Python for the .NET Developer Transcripts
Chapter: Web frameworks
Lecture: The ASP.NET and Python web ecosystems compared
0:00 When you think about building web applications in .NET there's basically one, single option. Yeah, I know there's some open source frameworks
0:09 that you could technically bring in, but if you go out and survey .NET developers What kind of web app are you building?
0:15 You can bet that this is an ASP.NET application. It might be traditional ASP.NET or it could be ASP.NET Core if those groups have moved over
0:24 to the newer version of .NET to be cross platform and all that, but you can bet it's ASP.NET. So here's, Okay, I'm going to go create a new
0:31 web project, in Visual Studio, what do you get? Well, I could have a ASP.NET Core Web Application or I could have a Blazor app.
0:38 And by the way, Blazor is incredibly impressive. But it's backed by an ASP.NET Core app. Or I could create another one based on ASP.NET
0:47 the .NET Framework, and it's also Web Forms, MVC or Web API, but you can tell it's basically ASP.NET without very small runtime change.
0:56 GRPC service, yeah, also in .NET. There's basically one clear way for building web applications, ASP.NET. This is both good and bad, right?
1:07 Like, on one hand variety is the spice of life, that's really cool. But on the other, you kind of know what to do, the dueling
1:14 is all focused around this one thing, so that's great. Python is actually quite the opposite it's a little bit dizzying and if you come from
1:22 the .NET world and the ASP.NET world, you go from this clear choice where there's like minor variations. Oh, is it a Web API or is it
1:30 just like a MVC app, I don't know? That just blows up into a thousand options. So Python is quite the opposite.
1:36 We have Django, you've probably heard of Django it's one of the more popular ways to build web apps. My mind is a lot like web forms, a little bit.
1:44 Not in practice, but in that there's a lot of big pieces you can kind of clunk in there and just get going
1:50 and that's got a certain appeal, it's pretty nice. We also have Flask, Flask is more like ASP.NET MVC very lightweight, it doesn't put a lot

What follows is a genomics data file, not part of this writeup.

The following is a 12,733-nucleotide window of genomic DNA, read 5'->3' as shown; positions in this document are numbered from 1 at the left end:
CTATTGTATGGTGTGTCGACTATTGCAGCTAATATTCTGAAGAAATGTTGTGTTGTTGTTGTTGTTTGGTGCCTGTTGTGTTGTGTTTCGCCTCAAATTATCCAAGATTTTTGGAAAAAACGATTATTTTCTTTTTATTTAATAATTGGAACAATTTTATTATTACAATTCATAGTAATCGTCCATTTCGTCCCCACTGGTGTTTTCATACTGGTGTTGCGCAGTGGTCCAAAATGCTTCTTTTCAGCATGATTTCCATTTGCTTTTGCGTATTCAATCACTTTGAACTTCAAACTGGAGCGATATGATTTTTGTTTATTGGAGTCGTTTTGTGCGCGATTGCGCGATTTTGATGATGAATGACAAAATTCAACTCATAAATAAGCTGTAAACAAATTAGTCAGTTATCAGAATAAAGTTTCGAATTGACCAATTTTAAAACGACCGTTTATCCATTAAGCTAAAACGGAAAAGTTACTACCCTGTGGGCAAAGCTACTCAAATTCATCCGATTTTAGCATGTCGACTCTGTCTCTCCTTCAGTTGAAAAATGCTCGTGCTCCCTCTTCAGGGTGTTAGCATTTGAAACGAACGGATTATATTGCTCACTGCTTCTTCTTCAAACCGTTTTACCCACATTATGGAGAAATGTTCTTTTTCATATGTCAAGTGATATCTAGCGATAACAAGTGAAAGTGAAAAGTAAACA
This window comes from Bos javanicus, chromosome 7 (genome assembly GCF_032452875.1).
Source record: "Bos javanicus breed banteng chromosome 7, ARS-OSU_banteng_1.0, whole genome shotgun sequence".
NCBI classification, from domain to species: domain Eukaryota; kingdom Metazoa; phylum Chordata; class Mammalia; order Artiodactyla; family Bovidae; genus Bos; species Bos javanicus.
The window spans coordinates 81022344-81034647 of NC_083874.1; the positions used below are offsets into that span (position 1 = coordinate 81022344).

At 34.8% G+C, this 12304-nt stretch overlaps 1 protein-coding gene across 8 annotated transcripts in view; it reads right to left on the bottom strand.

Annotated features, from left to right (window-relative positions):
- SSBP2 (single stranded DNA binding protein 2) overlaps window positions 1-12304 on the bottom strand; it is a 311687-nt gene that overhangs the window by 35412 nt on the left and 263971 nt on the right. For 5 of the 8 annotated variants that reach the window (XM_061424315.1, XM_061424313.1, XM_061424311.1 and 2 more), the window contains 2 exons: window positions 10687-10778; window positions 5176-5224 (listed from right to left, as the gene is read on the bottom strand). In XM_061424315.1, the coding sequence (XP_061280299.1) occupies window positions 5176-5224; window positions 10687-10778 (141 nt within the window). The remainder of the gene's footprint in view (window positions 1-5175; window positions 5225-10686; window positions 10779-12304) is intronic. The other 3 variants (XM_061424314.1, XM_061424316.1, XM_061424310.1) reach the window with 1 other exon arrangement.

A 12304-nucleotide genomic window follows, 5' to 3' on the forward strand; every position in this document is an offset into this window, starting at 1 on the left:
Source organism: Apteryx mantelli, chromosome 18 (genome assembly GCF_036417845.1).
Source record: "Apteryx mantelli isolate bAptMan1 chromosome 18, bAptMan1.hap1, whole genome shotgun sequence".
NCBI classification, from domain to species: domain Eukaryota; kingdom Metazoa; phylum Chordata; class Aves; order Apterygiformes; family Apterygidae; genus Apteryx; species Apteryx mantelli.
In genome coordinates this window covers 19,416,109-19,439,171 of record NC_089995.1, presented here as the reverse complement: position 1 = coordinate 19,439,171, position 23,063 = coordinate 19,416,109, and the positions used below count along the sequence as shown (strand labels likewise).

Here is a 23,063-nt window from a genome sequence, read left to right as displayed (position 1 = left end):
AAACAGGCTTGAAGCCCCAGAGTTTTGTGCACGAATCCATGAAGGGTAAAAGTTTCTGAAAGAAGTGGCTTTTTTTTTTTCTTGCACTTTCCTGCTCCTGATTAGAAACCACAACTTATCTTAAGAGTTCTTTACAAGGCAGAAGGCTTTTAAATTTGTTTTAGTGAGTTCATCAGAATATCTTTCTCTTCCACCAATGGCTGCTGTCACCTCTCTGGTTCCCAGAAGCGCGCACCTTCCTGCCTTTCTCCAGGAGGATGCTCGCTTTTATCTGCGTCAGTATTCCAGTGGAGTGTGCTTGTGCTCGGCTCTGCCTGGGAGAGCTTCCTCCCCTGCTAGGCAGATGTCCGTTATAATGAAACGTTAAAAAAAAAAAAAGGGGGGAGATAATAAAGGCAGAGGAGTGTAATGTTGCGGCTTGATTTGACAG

1:59 of structure in place for you. We also have Pyramid, I built my sites with Pyramid. I absolutely love Pyramid, I adore this web framework.
2:07 It's not quite as popular as the other two but it is really, really nice. It has probably the best templating language out of all
2:13 the frameworks that we'll see, Pyramid is really nice. We also have Masonite, Masonite is inspired by Laraval and it's a pretty cool framework
2:22 with a lot of command line utilities to generate new elements of your web app. Starlette is one of the new fancy Asyncio
2:29 very concurrent, friendly type of framework. A lot of other frameworks are actually based on Starlette, as well.
2:37 We have FastAPI, this is a cool way to build APIs and it has it's own API, it's own programming model. You have Sanic, which is another one of these
2:45 Async friendly, high speed, high concurrent frameworks. You also have Tornado, this is the original
2:52 concurrent framework, it's been around for a long time. It's used in a lot of interesting ways, as well. This is actually a small sampling
3:00 of the choices you get to pick from. Again, spice and variety and life and all those amazing things, and yet
3:07 as a newcomer to this ecosystem, I don't think this generally comes across as amazing. I think it comes across as confusing.
3:14 Alright, well what is the tooling? Like if I pick Flask versus FastAPI what do I, is there a better IDE to use?
3:21 Is there like a project that I can create what libraries are available for? All this stuff is, it's quite overwhelming.
3:26 When you compare the two ecosystems, it really comes down to with the .NET world you have ASP.NET. In the Python ecosystem, you have a ton
3:34 of different open sources options, none of which has the major backer of Python itself. Like Microsoft or ASP.NET, behind it, right?
3:43 So it's much more of a pick and choose and wild west that we're going to talk a little bit about how to make some choices here.
3:49 But once you kind of find your way, whatever you pick really, there's a lot of good options out there. I think you'll be comfortable.